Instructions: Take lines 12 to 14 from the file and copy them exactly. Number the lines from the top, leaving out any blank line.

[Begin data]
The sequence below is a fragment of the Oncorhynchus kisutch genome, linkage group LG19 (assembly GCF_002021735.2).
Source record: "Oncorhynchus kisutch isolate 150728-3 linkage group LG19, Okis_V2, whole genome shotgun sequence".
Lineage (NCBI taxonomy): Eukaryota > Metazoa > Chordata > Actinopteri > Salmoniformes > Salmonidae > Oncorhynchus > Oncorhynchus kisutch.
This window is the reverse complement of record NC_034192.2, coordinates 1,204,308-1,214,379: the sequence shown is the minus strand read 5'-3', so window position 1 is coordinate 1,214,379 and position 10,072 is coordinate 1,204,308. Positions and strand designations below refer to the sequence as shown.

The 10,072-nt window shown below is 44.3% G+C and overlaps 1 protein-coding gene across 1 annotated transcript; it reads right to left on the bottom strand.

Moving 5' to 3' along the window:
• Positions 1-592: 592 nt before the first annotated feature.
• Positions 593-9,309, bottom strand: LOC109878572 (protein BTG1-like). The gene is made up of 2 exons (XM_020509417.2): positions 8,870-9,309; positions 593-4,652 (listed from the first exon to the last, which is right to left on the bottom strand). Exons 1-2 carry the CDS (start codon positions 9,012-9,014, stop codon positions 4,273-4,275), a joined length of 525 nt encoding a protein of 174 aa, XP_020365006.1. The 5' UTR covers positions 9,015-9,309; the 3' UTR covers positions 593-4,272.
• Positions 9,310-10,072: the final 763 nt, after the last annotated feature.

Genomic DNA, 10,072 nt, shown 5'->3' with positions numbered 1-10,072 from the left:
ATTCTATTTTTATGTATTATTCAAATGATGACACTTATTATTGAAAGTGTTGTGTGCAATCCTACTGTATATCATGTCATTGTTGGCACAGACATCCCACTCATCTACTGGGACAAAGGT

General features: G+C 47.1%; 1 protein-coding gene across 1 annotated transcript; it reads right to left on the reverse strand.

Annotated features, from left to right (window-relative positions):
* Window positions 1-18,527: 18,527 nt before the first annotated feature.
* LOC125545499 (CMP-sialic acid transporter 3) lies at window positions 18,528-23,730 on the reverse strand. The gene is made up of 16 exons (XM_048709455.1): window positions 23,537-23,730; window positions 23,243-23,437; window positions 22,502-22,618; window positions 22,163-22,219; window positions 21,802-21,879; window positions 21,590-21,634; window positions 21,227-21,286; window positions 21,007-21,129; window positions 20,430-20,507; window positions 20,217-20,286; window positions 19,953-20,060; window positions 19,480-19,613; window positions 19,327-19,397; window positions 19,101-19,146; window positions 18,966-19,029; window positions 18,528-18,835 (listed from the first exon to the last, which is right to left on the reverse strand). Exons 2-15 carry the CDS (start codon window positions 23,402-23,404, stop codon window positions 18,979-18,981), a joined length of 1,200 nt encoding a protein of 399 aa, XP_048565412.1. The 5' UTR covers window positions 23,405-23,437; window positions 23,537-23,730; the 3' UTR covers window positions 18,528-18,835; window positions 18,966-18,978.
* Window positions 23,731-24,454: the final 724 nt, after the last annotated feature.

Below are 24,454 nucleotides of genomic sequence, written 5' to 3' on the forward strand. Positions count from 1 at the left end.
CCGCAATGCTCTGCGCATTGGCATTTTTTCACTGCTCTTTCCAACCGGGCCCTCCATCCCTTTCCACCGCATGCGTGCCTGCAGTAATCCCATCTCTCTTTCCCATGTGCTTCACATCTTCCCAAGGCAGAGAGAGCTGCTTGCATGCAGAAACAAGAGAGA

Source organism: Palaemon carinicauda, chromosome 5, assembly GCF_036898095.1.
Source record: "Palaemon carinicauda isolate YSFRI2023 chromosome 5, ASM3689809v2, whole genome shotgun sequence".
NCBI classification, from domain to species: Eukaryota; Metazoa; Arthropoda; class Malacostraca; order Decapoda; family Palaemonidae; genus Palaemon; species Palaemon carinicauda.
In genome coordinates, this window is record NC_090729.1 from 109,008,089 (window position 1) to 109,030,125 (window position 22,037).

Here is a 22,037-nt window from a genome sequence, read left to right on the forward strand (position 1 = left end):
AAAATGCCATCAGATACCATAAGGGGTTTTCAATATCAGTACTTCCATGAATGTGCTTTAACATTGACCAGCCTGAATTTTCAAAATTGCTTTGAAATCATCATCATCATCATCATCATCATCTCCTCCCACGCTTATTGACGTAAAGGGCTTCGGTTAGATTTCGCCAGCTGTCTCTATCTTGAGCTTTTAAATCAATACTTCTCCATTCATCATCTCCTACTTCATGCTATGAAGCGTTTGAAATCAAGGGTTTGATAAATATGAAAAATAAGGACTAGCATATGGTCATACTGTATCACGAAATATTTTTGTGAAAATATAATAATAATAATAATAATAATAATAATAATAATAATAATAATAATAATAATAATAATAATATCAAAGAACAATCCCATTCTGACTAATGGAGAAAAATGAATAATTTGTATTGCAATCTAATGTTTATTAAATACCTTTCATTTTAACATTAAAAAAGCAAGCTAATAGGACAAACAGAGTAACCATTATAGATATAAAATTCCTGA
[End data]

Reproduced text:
General features: G+C 47.1%; 1 protein-coding gene across 1 annotated transcript; it reads right to left on the reverse strand.

Annotated features, from left to right (window-relative positions):
* Window positions 1-18,527: 18,527 nt before the first annotated feature.